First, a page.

If you frequent the comments section of skin care websites and blogs like I do, you’re bound to come across some strange things that people do for beauty.
On the topic of my acne, I also get some bizarre unsolicited advice. Random people recommend strange things such as using period blood, urine, feces, and semen. Suffice to say I’m not brave enough to try any of them, and wonder if enduring the procedures would even be worth the result!
At the end of the day, every person has an image of their ideal beauty, which shifts and changes, and sometimes they are even willing to do extremely strange things to embody this image of beauty.
In Japan, some women swear that using Nightingale poop in their facials (uguisu no fun) creates a glowing, youthful appearance. In fact, people who use these facials report softer, lighter, and brighter looking skin.
A Nightingale is a Japanese bush warbler, birds which are farmed for this very purpose. Their poop is collected, sanitized with UV light, dehydrated, and ground into a powder. The powder then gets mixed into things like face washes and facial exfoliants.
Recently the products have appeared in the Western world; even Victoria & David Beckham have used it!
Nightingale poop contains a high concentration of nitrogen-rich urea (also found in urine). Urea is common in cosmetics because it helps the skin hold in moisture, although synthetic urea is typically used today. The poop also contains high amounts of guanine, an amino acid which creates a shimmery, iridescent effect.
Sometimes medical instruments, such as the external fixator, a limb lengthening device for polio and congenital limb defects, get misappropriated. Enter the trend of leg lengthening, practiced predominantly in China.
In this painful procedure, a doctor breaks the patient’s legs and inserts steel pins into the bones just below the knees. The pins are rigged to a metal frame, and every day for months the patient tightens the knobs a small amount, lengthening the bones over time.
Anyone who has ever had corrective jaw surgery knows that a procedure like this is no walk in the park. Healing time is around 6 months, and some people even suffer permanent disfigurement at the hands of unauthorized beauty clinics.
Thankfully the procedure is now banned in China after a flood of botched operations, although similar procedures can still be carried out in hospitals strictly on medical grounds.
Although I was once told to rub human semen on my face to clear my skin, this strange beauty ritual has to do with non-human semen. Cod sperm is used in lotions for its water-binding properties, and in some U.K. salons bull semen is applied in a mixture to the hair. Allegedly this revitalizes damaged tresses and gives it a shine that no other substance can match.
The use of semen in cosmetics isn’t a new trend. Semen contains a powerful antioxidant called spermine, which skin care companies suggest may be effective in moisturizing and protecting your skin.
Ancient Romans not only loved public baths, they also loved urine and goat milk to keep their teeth white and clean.
Because the ammonia in urine makes it useful for disinfection and lifting stains, pee was collected from urinals, and shipped in jars from Portugal (the Romans thought that Portuguese urine was somehow a more powerful cleansing agent than Roman urine).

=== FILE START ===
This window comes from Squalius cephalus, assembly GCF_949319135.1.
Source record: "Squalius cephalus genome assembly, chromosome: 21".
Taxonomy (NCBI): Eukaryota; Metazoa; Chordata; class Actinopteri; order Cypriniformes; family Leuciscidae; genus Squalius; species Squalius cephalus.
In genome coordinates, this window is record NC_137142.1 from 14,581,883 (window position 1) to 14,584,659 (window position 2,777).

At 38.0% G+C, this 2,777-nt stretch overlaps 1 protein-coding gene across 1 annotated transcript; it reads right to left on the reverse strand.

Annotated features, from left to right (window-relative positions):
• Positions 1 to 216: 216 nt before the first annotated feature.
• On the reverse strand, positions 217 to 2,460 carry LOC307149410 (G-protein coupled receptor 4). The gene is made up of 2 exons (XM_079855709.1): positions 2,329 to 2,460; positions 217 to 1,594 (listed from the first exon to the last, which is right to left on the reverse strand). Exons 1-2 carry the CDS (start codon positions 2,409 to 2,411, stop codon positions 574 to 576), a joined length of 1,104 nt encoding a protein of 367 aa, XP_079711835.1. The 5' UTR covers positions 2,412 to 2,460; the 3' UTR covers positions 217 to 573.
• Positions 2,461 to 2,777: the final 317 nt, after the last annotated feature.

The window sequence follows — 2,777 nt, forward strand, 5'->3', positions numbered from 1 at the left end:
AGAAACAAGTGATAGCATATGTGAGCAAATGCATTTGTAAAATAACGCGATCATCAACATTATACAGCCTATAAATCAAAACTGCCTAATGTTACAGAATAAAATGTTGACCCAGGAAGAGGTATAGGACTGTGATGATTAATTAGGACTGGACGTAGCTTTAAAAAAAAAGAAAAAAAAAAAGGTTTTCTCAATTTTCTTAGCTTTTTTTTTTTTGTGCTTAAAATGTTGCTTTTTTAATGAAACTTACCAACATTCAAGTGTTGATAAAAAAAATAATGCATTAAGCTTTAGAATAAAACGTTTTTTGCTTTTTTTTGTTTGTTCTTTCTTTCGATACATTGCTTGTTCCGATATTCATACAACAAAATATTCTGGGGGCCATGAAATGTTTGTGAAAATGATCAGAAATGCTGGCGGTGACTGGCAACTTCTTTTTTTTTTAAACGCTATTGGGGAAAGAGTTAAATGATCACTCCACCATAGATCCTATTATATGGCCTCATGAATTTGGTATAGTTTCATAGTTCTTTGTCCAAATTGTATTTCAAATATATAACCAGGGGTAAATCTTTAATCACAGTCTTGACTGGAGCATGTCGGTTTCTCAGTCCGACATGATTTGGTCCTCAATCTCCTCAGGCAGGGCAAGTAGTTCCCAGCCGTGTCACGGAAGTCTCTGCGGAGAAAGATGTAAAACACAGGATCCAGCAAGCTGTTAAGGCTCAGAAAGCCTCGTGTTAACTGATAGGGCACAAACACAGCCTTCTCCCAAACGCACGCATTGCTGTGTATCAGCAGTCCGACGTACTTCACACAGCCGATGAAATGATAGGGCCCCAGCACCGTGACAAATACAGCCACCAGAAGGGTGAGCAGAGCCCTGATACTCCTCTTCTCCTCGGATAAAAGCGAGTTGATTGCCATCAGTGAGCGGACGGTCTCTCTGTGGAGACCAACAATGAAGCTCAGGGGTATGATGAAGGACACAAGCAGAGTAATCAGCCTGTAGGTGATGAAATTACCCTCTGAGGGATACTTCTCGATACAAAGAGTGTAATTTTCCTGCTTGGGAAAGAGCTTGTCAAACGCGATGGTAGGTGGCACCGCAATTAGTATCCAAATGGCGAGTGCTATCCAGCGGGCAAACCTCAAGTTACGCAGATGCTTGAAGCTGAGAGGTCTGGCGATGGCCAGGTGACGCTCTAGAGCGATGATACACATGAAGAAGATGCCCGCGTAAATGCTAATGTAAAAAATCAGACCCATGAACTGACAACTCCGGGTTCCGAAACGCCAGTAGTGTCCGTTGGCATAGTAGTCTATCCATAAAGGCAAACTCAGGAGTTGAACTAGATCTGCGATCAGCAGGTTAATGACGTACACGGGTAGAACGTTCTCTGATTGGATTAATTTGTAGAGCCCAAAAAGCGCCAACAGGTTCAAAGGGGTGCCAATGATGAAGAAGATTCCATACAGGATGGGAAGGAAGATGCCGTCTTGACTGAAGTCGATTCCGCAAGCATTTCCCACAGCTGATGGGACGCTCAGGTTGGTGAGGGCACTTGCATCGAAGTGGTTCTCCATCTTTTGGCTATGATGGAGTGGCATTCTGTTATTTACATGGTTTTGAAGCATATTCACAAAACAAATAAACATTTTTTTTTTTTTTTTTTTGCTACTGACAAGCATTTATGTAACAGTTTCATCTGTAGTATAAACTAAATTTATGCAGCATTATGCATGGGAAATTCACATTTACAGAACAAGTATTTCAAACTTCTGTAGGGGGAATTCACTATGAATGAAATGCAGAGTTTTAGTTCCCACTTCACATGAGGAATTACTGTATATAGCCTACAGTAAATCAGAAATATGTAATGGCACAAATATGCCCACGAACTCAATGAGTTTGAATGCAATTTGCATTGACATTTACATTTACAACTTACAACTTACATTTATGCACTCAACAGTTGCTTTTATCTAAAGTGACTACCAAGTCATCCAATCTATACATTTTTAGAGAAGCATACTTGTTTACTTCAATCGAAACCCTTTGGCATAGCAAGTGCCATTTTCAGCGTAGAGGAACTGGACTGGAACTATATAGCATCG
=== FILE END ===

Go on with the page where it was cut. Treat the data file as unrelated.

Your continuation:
This was practiced mostly by wealthy Roman ladies, so much so that the product became wildly popular, forcing Roman emperor Nero to place a tax on it!
I’m seeing a pattern with bodily excrement here, aren’t you?
In ancient times, Greeks and Romans used crocodile dung in their mud baths. This mixture of earth and croc poop wasn’t the only use; it was also used to make whitening and anti-aging face masks, and to kill parasites like chiggers, lice, and crabs.
Of all the strange things to do for fleeting beauty, this has got to be the silliest one yet.
This practice likely stemmed from the concept of bloodletting, an ancient system of medicine which involved the withdrawal of blood to allegedly cure illness and disease. The loss of blood results in a pale appearance that was highly sought after during this time.
Aristocratic women in the 6th century who wanted to attain the porcelain look subjected themselves to systematic bleeding, draining all the natural color out of their bodies.
I can’t imagine that this fad lasted very long, however, especially once cosmetics enabled women to achieve the look much easier.
In the early 20th century while radiation was still relatively new and not well understood, radioactive cosmetics were all the rage in France and to a lesser extent in England. Companies began marketing products containing radium and other radioactive chemicals, which included a night cream, rouge, compact powder, vanishing cream, hair tonic, soap, and others.
Advertisements claimed that they could stimulate “cellular vitality”, firm skin, cure boils and pimples, stop aging and retain a fresh and bright complexion.
And because things are getting really dark on the Internet, a bonus one:
Real foreskin. In a face cream. These strange things are just getting stranger.
When I learned that skin care companies are using foreskin fibroblasts in cosmetic creams and collagens, supposedly to reduce wrinkles, I nearly spit out my tea. Apparently, it’s being used in mainstream skin care today, recently appearing in the spotlight on an episode of Oprah.
What do you think about the strange things people do for beauty? Would you – or have you – ever tried any of them? Let us know below!